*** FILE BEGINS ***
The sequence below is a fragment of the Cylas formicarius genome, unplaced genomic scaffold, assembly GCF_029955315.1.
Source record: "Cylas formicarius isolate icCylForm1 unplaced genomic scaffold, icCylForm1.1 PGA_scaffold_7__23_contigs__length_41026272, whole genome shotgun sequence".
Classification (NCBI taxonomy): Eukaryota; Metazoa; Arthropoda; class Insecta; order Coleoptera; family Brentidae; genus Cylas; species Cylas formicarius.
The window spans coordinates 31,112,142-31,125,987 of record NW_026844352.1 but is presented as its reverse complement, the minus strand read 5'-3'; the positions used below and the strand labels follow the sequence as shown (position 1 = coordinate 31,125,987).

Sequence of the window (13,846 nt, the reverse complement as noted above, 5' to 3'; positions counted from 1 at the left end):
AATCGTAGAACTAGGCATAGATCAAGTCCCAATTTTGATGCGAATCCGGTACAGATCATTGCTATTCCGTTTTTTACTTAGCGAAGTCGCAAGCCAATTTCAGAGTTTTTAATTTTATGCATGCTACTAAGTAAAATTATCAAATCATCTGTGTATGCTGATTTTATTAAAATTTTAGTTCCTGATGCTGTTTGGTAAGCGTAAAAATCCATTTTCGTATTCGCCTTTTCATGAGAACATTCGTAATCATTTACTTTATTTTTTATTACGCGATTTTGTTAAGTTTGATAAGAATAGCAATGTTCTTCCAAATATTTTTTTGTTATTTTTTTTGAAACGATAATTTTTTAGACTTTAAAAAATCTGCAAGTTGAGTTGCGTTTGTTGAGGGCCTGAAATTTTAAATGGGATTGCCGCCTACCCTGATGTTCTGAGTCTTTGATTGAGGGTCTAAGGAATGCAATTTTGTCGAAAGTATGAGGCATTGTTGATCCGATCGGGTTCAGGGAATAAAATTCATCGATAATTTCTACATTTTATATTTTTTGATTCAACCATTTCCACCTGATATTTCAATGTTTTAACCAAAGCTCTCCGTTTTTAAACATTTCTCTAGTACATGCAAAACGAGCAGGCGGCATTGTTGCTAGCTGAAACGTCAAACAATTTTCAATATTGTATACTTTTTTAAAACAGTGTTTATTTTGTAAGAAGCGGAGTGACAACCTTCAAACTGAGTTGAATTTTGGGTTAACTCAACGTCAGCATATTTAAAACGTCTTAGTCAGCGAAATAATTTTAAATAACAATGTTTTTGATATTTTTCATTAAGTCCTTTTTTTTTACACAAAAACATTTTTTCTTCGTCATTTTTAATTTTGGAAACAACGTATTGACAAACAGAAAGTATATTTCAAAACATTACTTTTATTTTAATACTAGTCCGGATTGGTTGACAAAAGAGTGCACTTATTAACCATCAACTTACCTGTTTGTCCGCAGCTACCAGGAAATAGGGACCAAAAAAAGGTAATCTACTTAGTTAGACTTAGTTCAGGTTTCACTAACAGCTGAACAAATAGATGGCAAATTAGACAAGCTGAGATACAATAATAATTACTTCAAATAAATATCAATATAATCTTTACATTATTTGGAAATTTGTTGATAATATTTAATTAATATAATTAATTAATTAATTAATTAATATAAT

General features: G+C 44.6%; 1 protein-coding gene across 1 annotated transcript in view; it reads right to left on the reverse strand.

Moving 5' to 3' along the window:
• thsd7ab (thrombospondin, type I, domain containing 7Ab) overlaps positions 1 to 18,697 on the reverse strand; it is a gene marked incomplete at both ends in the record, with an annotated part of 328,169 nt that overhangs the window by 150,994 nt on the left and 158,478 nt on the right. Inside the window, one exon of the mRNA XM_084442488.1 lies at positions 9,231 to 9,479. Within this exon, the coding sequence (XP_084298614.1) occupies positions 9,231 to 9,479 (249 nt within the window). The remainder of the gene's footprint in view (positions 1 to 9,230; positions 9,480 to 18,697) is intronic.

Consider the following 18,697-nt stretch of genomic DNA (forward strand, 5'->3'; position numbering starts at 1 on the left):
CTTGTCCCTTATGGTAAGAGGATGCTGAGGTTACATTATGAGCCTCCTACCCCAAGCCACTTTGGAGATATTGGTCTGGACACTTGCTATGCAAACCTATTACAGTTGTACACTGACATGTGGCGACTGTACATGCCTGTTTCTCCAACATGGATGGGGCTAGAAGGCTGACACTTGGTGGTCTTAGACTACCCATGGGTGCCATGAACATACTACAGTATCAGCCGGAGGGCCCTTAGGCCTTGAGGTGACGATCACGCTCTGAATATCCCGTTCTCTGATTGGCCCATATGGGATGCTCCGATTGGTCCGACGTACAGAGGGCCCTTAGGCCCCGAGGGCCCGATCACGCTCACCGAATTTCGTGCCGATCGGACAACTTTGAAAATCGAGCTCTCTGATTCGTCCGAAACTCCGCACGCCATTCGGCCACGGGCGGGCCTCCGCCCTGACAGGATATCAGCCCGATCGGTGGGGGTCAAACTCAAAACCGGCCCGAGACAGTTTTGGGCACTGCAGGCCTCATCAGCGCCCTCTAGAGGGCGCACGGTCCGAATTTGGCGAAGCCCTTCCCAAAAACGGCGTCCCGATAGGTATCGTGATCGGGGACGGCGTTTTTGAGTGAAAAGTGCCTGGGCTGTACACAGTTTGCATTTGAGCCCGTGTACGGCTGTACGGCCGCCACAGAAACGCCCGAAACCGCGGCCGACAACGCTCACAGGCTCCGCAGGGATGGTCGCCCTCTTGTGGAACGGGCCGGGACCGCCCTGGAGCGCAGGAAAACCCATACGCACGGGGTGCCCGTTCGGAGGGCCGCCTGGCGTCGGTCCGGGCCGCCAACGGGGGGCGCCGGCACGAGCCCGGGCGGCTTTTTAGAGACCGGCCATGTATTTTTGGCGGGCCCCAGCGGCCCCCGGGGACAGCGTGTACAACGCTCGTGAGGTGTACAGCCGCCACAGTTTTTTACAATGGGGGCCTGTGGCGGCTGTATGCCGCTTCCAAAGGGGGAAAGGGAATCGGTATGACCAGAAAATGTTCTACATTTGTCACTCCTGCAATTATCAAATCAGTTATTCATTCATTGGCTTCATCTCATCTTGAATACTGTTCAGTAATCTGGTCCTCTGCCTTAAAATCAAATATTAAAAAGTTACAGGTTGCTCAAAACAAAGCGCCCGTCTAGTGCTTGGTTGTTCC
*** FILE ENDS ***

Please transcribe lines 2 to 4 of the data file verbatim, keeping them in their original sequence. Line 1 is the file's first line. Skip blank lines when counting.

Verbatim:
Source record: "Cylas formicarius isolate icCylForm1 unplaced genomic scaffold, icCylForm1.1 PGA_scaffold_7__23_contigs__length_41026272, whole genome shotgun sequence".
Classification (NCBI taxonomy): Eukaryota; Metazoa; Arthropoda; class Insecta; order Coleoptera; family Brentidae; genus Cylas; species Cylas formicarius.
The window spans coordinates 31,112,142-31,125,987 of record NW_026844352.1 but is presented as its reverse complement, the minus strand read 5'-3'; the positions used below and the strand labels follow the sequence as shown (position 1 = coordinate 31,125,987).